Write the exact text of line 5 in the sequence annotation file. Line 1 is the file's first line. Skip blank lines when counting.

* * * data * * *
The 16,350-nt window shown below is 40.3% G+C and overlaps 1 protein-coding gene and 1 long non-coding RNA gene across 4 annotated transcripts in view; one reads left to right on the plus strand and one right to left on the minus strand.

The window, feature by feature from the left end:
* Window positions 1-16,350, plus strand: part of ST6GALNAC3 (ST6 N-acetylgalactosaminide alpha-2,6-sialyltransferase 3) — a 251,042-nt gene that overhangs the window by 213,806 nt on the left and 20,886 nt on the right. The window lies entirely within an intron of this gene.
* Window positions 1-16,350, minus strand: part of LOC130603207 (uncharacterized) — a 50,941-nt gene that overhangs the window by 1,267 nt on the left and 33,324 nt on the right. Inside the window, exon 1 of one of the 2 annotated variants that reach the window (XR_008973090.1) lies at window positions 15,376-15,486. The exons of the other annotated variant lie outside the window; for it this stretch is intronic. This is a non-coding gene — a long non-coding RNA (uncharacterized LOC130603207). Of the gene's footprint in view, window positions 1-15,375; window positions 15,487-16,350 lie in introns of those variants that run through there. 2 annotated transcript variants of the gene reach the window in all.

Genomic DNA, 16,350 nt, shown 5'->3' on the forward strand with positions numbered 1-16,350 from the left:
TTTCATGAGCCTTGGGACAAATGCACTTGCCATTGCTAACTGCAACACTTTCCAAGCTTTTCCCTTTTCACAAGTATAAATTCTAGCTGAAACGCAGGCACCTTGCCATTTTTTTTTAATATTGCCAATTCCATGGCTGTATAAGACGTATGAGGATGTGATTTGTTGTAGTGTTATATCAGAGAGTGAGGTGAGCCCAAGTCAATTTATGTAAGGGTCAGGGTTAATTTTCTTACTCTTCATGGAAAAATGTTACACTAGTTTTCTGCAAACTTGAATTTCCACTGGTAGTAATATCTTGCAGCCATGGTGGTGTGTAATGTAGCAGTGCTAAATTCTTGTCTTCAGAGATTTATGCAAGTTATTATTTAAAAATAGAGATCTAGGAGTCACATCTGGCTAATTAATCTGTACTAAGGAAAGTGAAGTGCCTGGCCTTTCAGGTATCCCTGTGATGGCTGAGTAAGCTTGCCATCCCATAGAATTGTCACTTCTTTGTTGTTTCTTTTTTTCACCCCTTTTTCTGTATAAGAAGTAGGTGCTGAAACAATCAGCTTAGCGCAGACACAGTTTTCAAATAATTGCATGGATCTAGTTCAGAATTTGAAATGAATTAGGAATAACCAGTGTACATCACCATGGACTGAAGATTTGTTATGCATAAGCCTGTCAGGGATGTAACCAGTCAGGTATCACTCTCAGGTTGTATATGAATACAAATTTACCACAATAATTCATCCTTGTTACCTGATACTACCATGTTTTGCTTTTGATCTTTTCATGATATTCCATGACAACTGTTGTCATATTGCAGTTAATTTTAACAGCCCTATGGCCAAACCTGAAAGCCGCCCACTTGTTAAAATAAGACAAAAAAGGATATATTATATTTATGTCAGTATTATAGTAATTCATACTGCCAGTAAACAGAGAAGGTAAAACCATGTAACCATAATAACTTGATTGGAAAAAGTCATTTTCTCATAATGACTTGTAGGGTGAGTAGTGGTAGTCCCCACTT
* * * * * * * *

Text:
Genomic DNA, 16,350 nt, shown 5'->3' on the forward strand with positions numbered 1-16,350 from the left: